I am very much afraid of these ghosts.
Make yourself comfortable. The predominant gameplay, believe it or not, is driving.
DEVELOPER: Bits Laboratory
RELEASE DATE: October 1988
You know what a Ghostbusters game should be? A side-scrolling action game with, oh, six levels based on scenes from the movie. Each boss battle should be an epic button mash to get them into the proton pack. Bam, your game’s done, slap that worthless “Nintendo License” and make a few million. What Ghostbusters for the NES turned out to be, besides another worthless licensed game, is an abomination that ranks among the worst in the NES library. There is no “making the best of a bad situation” here. This is truly terrible, awful, atrocious, and so forth.
Oh, where to begin? You start off in what appears to be a city map, filled with buildings, ghosts that were beamed straight from your dusty 2600, and… that’s about it. Each building holds potential ghosts for you to beam into your proton pack. The more ghosts you collect, the more money you make BUT WAIT – in order to do anything, you first have to buy a proton pack and a trap. Yes, these things aren’t supplied to you straight away, despite the fact that you’re a Ghostbuster. I mean, you’re driving the car, what other proof do you need, Annie Potts?! To get to any destination, whether it be the shop, a building with ghosts, or really anywhere, you must drive. Driving is completely unnecessary, tedious and draws out an already long and pointless game. The worst part about driving is that you can – and will often – run out of gas. Should you do this, your trusty Ghostbusters will push the car to the nearest gas station, fill you up, then woops! You’re back to the main map and you have to drive wherever you were going all over again. Hope you don’t run out of gas again! Eventually, you will have the chance to capture ghosts. You will know where ghosts are by the blinking red buildings on the map. Drive there, lay down the pack, and try and trap all the ghosts. It should be easy, but it’s not. Ghosts’ movements are erratic and they will do anything to try and get away. It’s a crapshoot, exacerbated by the limited amount of time you have to capture them. Should you fail, it’s back to the main map so you can drive somewhere else so you can fail to capture them all over again!!!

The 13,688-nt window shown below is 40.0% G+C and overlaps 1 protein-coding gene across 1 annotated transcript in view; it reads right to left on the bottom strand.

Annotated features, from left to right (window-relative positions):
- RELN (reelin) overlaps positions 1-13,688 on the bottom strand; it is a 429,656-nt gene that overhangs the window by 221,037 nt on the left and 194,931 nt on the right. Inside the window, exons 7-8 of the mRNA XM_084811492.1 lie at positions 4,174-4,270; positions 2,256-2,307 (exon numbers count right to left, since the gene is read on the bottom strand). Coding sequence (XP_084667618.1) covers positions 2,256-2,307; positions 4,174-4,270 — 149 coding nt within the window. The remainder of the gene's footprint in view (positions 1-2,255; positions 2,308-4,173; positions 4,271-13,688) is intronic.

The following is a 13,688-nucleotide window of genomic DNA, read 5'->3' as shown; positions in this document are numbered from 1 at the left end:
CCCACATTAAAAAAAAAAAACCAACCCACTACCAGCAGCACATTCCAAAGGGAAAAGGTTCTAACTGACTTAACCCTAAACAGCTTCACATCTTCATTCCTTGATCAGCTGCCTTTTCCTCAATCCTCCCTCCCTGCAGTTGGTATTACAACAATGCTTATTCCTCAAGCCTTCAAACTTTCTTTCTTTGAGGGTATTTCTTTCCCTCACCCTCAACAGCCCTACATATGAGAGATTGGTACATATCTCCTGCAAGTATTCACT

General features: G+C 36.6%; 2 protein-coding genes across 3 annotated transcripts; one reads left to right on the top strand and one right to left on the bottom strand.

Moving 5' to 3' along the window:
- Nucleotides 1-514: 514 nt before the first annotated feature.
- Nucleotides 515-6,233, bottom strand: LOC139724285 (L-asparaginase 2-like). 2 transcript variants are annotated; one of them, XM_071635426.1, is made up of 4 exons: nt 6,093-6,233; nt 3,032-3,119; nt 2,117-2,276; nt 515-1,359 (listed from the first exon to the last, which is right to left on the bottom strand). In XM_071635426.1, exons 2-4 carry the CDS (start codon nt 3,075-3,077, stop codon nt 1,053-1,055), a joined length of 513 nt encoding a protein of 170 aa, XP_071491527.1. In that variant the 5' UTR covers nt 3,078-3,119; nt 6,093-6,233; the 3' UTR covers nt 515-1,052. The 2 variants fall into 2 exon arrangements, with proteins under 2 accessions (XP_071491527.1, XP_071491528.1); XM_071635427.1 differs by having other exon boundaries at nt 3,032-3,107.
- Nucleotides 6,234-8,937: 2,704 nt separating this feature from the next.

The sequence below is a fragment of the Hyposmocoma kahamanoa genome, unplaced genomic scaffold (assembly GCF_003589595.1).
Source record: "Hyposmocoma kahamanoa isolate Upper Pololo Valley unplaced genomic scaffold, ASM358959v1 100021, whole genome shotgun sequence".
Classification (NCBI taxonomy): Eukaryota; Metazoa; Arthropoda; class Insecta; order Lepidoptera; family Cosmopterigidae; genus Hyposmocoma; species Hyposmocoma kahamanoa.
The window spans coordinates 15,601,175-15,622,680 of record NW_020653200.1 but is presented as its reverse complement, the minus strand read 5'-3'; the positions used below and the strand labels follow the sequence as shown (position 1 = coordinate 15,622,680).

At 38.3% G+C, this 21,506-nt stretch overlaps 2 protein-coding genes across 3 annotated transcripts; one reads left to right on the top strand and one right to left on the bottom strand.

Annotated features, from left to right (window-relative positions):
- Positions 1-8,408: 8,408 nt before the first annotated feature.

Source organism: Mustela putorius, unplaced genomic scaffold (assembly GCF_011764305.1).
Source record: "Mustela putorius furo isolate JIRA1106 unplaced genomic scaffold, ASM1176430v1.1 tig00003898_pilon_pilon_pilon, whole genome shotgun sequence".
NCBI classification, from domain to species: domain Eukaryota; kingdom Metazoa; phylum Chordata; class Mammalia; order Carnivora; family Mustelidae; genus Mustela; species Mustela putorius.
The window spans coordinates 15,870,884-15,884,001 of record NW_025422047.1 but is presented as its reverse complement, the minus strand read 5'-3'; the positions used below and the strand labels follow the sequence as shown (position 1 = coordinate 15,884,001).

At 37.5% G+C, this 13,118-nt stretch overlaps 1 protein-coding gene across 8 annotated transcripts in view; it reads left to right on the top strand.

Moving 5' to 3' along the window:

I never got to Gozer’s Tower, the last stage in the game. Apparently, you need to generate enough ectoplasm to “prepare” for Gozer’s return. All I know is, you hit ‘A’ repeatedly to move your four shambling Ghostbusters up several dozen flights of stairs, trying to avoid ghosts and not die. Should you die… you have to start the game all over again. There is no sound explanation for why any developer would want to flagellate a player in the way Ghostbusters does. There is no logic available for how Bits Laboratory decided on the gameplay that eventually became Ghostbusters. Is it true that some mysteries are better left unsolved? Robert Stack seems to think so, and this time, I agree. Let us all treat the NES version of Ghostbusters as an anomaly that has no right to exist, and perhaps, doesn’t exist. After all, if a game is relegated to boxes in basements, pawn shops, and other forgotten areas, was it ever anything more than a false memory?
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